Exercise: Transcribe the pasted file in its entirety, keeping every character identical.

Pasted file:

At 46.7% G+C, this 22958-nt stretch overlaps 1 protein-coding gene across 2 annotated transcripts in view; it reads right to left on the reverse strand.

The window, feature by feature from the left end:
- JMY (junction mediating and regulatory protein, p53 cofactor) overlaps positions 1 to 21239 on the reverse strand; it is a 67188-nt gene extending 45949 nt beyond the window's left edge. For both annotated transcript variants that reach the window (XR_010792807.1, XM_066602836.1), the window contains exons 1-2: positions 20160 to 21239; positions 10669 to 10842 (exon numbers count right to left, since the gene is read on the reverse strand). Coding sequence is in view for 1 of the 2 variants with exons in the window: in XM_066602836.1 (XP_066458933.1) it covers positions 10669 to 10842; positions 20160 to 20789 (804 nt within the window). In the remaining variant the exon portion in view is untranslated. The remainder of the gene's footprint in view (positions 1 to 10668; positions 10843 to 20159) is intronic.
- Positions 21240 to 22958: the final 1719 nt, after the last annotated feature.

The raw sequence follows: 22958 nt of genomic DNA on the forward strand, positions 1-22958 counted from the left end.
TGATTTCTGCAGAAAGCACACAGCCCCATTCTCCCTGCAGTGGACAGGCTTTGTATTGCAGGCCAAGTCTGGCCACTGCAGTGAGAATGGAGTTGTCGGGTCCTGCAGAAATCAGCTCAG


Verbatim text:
At 46.7% G+C, this 22958-nt stretch overlaps 1 protein-coding gene across 2 annotated transcripts in view; it reads right to left on the reverse strand.

The window, feature by feature from the left end:
- JMY (junction mediating and regulatory protein, p53 cofactor) overlaps positions 1 to 21239 on the reverse strand; it is a 67188-nt gene extending 45949 nt beyond the window's left edge. For both annotated transcript variants that reach the window (XR_010792807.1, XM_066602836.1), the window contains exons 1-2: positions 20160 to 21239; positions 10669 to 10842 (exon numbers count right to left, since the gene is read on the reverse strand). Coding sequence is in view for 1 of the 2 variants with exons in the window: in XM_066602836.1 (XP_066458933.1) it covers positions 10669 to 10842; positions 20160 to 20789 (804 nt within the window). In the remaining variant the exon portion in view is untranslated. The remainder of the gene's footprint in view (positions 1 to 10668; positions 10843 to 20159) is intronic.
- Positions 21240 to 22958: the final 1719 nt, after the last annotated feature.

The raw sequence follows: 22958 nt of genomic DNA on the forward strand, positions 1-22958 counted from the left end.
TGATTTCTGCAGAAAGCACACAGCCCCATTCTCCCTGCAGTGGACAGGCTTTGTATTGCAGGCCAAGTCTGGCCACTGCAGTGAGAATGGAGTTGTCGGGTCCTGCAGAAATCAGCTCAG